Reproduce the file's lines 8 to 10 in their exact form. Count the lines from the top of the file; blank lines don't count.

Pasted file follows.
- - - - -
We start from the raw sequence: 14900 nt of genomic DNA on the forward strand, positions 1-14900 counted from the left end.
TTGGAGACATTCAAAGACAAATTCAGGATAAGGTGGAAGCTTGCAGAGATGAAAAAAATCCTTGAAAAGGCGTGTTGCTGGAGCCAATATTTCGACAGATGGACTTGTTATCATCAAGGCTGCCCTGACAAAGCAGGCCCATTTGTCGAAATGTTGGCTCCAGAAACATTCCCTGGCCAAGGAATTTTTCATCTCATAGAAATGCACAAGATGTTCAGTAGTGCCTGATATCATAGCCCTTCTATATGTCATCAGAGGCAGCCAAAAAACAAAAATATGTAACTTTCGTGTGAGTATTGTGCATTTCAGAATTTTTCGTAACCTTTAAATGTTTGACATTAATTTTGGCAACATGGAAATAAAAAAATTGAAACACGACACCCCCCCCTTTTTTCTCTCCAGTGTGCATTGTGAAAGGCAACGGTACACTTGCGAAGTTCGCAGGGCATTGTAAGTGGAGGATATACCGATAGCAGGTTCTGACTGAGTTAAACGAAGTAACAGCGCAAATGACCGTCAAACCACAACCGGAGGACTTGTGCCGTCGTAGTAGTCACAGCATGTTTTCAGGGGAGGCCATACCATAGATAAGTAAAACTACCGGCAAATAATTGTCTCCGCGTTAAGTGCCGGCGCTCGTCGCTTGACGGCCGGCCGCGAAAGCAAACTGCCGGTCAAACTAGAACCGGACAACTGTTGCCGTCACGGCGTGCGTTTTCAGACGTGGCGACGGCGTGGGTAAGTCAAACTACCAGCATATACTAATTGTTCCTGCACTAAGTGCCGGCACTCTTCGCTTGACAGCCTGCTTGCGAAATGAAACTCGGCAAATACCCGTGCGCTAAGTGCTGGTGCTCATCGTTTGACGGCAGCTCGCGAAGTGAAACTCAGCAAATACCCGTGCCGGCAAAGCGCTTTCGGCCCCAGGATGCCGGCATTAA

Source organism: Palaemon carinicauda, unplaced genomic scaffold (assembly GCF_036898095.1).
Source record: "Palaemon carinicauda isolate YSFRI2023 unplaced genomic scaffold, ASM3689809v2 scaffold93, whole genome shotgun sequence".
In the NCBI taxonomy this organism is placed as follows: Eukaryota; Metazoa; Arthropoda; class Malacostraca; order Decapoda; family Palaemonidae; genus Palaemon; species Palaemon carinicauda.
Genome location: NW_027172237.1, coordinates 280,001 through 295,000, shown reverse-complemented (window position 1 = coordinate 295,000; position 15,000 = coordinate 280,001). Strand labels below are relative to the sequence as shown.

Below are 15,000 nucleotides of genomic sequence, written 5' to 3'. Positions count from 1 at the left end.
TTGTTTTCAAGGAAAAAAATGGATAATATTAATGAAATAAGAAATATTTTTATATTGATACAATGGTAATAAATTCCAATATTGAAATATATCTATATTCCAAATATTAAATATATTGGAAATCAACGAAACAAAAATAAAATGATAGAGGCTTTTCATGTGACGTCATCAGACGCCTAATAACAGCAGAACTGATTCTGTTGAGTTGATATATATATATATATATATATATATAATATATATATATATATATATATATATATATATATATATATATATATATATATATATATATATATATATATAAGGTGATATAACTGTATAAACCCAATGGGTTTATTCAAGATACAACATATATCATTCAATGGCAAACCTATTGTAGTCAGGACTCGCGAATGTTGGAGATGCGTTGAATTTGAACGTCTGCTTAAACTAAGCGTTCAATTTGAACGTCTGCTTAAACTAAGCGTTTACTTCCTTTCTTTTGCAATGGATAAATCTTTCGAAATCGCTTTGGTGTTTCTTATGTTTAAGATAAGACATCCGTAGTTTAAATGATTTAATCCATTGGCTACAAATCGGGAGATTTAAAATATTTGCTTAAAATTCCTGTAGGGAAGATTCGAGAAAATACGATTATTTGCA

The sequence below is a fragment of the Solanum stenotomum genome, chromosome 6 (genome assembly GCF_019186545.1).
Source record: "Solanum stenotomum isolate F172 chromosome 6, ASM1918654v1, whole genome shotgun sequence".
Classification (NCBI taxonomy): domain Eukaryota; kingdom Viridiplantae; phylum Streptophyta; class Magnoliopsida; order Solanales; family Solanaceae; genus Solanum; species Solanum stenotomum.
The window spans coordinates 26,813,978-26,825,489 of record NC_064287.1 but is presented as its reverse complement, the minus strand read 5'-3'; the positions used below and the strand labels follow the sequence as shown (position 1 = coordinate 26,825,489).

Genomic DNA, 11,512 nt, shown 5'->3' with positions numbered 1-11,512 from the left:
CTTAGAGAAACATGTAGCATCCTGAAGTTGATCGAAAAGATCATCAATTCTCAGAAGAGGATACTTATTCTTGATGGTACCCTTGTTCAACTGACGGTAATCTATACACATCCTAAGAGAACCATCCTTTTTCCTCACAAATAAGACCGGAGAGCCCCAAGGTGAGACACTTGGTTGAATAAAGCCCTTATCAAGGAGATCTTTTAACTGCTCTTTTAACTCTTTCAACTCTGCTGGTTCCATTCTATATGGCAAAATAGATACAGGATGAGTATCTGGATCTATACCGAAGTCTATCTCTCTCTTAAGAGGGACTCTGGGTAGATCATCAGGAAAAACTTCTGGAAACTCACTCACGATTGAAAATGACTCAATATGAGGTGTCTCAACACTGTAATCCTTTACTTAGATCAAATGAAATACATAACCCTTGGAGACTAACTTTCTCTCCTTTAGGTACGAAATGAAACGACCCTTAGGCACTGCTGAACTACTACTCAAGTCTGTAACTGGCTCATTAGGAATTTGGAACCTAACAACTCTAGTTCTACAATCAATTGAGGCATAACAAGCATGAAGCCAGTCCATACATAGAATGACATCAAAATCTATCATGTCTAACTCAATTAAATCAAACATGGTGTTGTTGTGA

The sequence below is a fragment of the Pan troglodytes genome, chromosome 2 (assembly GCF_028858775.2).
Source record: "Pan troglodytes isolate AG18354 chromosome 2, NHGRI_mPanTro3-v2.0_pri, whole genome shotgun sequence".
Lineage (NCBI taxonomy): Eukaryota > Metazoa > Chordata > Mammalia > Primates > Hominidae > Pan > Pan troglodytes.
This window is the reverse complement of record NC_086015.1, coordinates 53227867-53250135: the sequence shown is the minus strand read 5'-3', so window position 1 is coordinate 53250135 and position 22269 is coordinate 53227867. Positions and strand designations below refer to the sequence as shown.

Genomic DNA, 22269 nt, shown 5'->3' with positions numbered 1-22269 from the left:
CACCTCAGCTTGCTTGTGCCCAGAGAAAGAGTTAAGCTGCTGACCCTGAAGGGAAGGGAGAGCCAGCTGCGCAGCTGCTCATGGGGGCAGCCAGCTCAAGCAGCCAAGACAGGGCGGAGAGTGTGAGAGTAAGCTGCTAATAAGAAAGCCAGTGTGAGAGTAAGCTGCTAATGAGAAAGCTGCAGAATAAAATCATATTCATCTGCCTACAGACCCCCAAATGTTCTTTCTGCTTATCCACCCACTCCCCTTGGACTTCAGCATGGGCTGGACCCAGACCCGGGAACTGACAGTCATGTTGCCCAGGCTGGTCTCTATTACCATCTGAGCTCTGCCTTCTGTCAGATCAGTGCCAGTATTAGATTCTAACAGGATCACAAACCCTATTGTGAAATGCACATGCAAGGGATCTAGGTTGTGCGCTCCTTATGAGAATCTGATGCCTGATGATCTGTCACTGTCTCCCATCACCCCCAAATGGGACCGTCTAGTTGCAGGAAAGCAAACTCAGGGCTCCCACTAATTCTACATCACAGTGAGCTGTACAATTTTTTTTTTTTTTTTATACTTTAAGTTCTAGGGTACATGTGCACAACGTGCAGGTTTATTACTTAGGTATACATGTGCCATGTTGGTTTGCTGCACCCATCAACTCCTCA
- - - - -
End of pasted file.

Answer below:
TTGTTTTCAAGGAAAAAAATGGATAATATTAATGAAATAAGAAATATTTTTATATTGATACAATGGTAATAAATTCCAATATTGAAATATATCTATATTCCAAATATTAAATATATTGGAAATCAACGAAACAAAAATAAAATGATAGAGGCTTTTCATGTGACGTCATCAGACGCCTAATAACAGCAGAACTGATTCTGTTGAGTTGATATATATATATATATATATATATATAATATATATATATATATATATATATATATATATATATATATATATATATATATATATATATATATATATATAAGGTGATATAACTGTATAAACCCAATGGGTTTATTCAAGATACAACATATATCATTCAATGGCAAACCTATTGTAGTCAGGACTCGCGAATGTTGGAGATGCGTTGAATTTGAACGTCTGCTTAAACTAAGCGTTCAATTTGAACGTCTGCTTAAACTAAGCGTTTACTTCCTTTCTTTTGCAATGGATAAATCTTTCGAAATCGCTTTGGTGTTTCTTATGTTTAAGATAAGACATCCGTAGTTTAAATGATTTAATCCATTGGCTACAAATCGGGAGATTTAAAATATTTGCTTAAAATTCCTGTAGGGAAGATTCGAGAAAATACGATTATTTGCA

The sequence below is a fragment of the Solanum stenotomum genome, chromosome 6 (genome assembly GCF_019186545.1).
Source record: "Solanum stenotomum isolate F172 chromosome 6, ASM1918654v1, whole genome shotgun sequence".